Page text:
Seriously: My young, naive founder, stay away from such people! From people who cannot say NO! From people who have no balls (in the figurative sense). From people who are unreliable! If you get into a similar situation, don’t let them fool you! Of course, you need sensitivity for this. And you don’t have a glass bead with you. I mean the following: Imagine there is the deal of your life. The manager with whom you had an appointment comes half an hour later because he still had an important meeting that couldn’t wait. It would certainly not be wise to cancel an appointment rashly. 
In our case, however, we would have had to say precisely at the beginning of our acquaintance. “We had arranged an appointment at 9.00 a.m. and drove an extra 50 kilometers to you. Afterward, we have an important customer appointment. That can’t wait. So we only have time right now and the best tea in the world that sells incredibly well. Do you want to miss that?”

Number 5: Clean bearings independently
What am I supposed to say about that? From time to time all “CEOs” had to clean the bearings. Finally, the warehouse had to be thoroughly cleaned. We invested our valuable time cleaning. That’s a no-go. Nothing against cleansing. But as a start-up founder, you have to take care of more important things. In the beginning, you will have almost no employees. With the first positive cash flow, however, it makes sense to work on your company and process optimization. Outsource annoying and unproductive processes! Know your strengths and work on them! Outline your weaknesses.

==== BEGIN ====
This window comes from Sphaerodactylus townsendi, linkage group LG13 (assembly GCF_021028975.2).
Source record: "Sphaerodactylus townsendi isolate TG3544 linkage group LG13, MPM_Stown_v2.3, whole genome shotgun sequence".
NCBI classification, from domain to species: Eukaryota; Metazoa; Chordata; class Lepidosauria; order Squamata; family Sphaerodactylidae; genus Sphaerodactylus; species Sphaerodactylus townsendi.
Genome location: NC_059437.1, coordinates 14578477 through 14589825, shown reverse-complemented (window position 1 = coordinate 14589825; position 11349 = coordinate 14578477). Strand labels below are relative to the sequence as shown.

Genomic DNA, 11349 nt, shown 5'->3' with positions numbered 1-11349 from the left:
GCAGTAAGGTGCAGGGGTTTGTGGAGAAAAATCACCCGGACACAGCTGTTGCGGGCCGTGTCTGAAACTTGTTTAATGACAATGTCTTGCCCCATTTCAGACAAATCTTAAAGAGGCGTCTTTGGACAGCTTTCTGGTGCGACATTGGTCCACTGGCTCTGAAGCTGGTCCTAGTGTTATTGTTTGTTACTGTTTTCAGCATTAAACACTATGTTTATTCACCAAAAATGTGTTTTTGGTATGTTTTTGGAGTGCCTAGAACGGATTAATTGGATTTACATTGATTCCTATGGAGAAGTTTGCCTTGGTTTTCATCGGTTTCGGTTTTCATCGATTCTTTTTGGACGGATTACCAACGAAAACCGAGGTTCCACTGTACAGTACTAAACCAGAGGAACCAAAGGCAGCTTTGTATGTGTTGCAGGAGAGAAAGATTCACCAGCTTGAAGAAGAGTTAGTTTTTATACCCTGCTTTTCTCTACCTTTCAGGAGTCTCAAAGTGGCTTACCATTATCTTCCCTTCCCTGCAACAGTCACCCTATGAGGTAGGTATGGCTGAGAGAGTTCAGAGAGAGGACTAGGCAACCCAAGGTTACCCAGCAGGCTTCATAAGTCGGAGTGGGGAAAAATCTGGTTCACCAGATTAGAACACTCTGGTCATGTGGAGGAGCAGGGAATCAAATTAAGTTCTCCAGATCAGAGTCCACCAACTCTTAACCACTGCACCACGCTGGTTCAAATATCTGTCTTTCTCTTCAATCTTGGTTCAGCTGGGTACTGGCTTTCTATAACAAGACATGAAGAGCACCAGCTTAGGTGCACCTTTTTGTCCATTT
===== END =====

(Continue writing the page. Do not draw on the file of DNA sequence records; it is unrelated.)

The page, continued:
Here are some tips for outsourcing activities that will save a lot of time.

1.) Assign external employees, and freelancers — e.g., for search engine optimized texts on the website (text brokers!) or designers (Fiverr! 99 designs!).
2.) Assign agencies for promotion and event personnel (fair hostesses, promoters, service staff)
3.) Appoint a tax consultant and accounting service
4.) employ working students or temporary workers for simple and repetitive tasks
5.) Assign personal virtual assistants for office activities (telephone service, mail reception, appointment organization)
6.) recruit long-term permanent staff for specialist tasks and managers for management positions
Many founders will ask: What do I still do then? Believe me: You won’t lack work! Quite the opposite! You will require time. That is quite normal.

However, you should spend your time on the following core tasks of a founder, which initially consisted mainly of entrepreneurial and managerial duties:

1.) Sales and marketing
2.) Process optimization in your company
3.) Automation of the entire value chain
4.) The motivation of your employees and external partners
5.) The orientation of the corporate strategy
6.) Definition of objectives and possibilities of measurement 
7.) Networking 
8.) Develop scalability of your business model 
9.) Adaptation of your business model to current developments

That’s all!

This story is published in The Startup, Medium’s largest entrepreneurship publication followed by +415,678 people.